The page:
My wife was again up for another action film so we went to see Mad Max: Fury Road, maybe in part because I pitched to her that it was sitting at an incredible 98% on the Rotten Tomatoes tomato-meter, with over 200 reviews (including from magazines like Vanity Fair and the New Yorker ).
My wife cautioned that I might be disappointed with that level of hype, and I agreed. I tried to drop my expectations a notch, although admittedly they were still pretty darn high.
A plot summary may be read here at IMDb.
Sure enough, Mad Max: Fury Road is topnotch for what it is: a post-apocalyptic thrill ride and a visual extravaganza. The direction is just about as good as one could hope for this type of film–George Miller outdid himself. And it easily passed my most basic litmus test of whether I cared what happened to the protagonists. The acting performances are all great.
I was happy for Thomas Hardy that he turned in a rock solid performance that no one will make fun of (after his The Dark Knight Rises ‘ Bane–although I’m in the minority of fans that loved his portrayal of the character–and his Dr. Evil-like Shinzon in Star Trek: Nemesis).
But Charlize Theron’s character Imperator Furiosa is as much the star of this film as Max is. It is as much her story as it is Max’s.
Zoe Kravitz gives a standout performance as one of the spunkier “breeder” women that Furiosa and Max are protecting. And Melissa Jaffer is memorable as the Keeper of the Seeds. Nicholas Hoult it fine as Nux, although I’m not sure that the film really needed the Nux character.
This movie is all about maintaining tension visually, and it succeeds at that brilliantly–and lavishly. It is strung extremely taut throughout; and the film manages to actually increase the tension in the final act, which is pretty amazing in hindsight. Tension-wise, this movie like watching a horse race in which the lead changes hands several times, and it ends in a near photo-finish.
Also with respect to the visual spectacle, the film is replete with the freakishly grotesque characters that we’re used to from the earlier Mad Max films; although I’m can’t quite say that we get any to top Lord Humungus, Wez, the Gyro Captain, and the Feral Kid from Mad Max 2: The Road Warrior. In this film Imortann Joe is certainly very imposing, though. Rictus Erectus, on the other hand, basically seems to be interchangeable with Wez (although Wez was more colorful).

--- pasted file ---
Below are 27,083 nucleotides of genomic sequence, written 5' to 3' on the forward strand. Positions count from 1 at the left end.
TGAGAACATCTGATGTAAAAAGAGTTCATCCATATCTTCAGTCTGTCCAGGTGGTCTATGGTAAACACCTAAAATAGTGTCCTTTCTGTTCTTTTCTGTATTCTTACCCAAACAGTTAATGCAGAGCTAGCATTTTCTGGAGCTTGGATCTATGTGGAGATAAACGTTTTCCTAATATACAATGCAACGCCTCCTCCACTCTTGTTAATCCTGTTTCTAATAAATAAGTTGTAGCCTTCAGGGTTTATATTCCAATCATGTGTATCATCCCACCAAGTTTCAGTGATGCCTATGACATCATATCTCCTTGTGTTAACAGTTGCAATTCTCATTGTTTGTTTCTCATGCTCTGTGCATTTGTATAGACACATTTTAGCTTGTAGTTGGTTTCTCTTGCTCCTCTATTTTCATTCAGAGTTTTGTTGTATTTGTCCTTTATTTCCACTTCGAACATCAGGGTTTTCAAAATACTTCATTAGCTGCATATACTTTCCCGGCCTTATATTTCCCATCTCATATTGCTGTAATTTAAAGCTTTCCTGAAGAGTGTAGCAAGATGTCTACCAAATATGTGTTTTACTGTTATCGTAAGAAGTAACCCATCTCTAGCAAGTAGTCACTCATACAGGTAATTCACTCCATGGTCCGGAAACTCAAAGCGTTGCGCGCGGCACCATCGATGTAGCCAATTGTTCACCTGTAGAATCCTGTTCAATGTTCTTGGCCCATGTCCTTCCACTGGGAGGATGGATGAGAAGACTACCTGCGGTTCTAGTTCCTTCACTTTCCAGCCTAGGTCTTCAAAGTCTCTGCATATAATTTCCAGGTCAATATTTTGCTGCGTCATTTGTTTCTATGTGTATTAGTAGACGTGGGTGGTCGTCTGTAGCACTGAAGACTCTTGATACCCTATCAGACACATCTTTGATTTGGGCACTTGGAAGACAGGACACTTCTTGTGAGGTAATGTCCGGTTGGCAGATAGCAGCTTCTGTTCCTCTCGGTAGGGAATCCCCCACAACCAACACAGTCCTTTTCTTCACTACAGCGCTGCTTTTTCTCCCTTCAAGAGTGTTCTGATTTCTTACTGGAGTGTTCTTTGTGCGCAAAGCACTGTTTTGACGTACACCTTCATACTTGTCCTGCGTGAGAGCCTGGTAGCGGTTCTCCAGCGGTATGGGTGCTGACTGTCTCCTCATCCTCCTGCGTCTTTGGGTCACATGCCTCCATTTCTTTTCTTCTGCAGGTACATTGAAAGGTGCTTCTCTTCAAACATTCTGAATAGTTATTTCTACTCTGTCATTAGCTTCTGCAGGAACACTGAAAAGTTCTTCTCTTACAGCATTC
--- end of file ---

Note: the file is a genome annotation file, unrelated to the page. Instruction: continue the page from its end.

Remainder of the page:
I guess there was a slight letdown for me in that for very dark, oppressive, bleak dystopian fictional settings (I’m not particularly a fan of them), I need a story or characters that truly surprise me to make it a five star experience. There has to be something innovative about that for me to like the film tremendously. I did not really get that here. The feminist theme that enslaved women (although it seems everyone in Imortann Joe’s enclave is his slave) were taking charge to free themselves was nice to see, but there was nothing particularly inspired about it. Then again, that was really just an added benefit for a film like this–which is not so much about depth of story, but rather blowing us away with the visual experience.
Anyway, it was a good time and the film was enjoyable. My wife and I both enjoyed Mad Max: Fury Road. I doubt it’s a film that I’ll watch again. But it was pretty neat to see on the big screen in 3D. A fun night out.
Addednum: Spoiler to follow:
My wife had an interesting observation to make: Furiosa and her party end up right where they started–although in order for change to occur Furiosa clearly needed to do what she did. My wife was not prepared to assign a possible meaning to this, such as may be intended by the director. But she did note the irony.
Furiosa cannot quite be said to be seeking a paradise, but the longed for “Green Place” virtually is that in contrast with the psychotically nightmarish hell-on-earth Imortann Joe has created. There was also the theme of warriors’ belief in Valhalla. So we see in this film an overpowering motivation to seek a Utopian vision: either in the afterlife (on the part of the bad guys) or on earth (sought by this film’s heroes). Max of course would never put stock in any either vision. As he says in the opening narration, he has become the embodiment of the survival instinct, pure and simple. (Although that said, it is interesting to note that Max clearly favors prosocial order and individual freedom.)
A movie like this does not really need a “deeper message” (and it already has a laudable feminist twist). But perhaps if there is one to be drawn from it, perhaps it is that we must never give up in striving to do what is right to make the world a saner, more egalitarian, prosocially nurturing, free, and peaceful place, even when the odds seem insurmountable. We will thereby meaningfully change the world we actually inhabit, rather than transform it into something altogether different. The trick is to identify what you actually can do something about, envision what you wish to do with it, and put a plan into action. It does seem that the impulse to imagine a grand vision of ‘an ideal world that could be’ ironically drives us forward, though. (Unless you’re like Max. Which is, um, not desirable! Better that we be Furiosa!)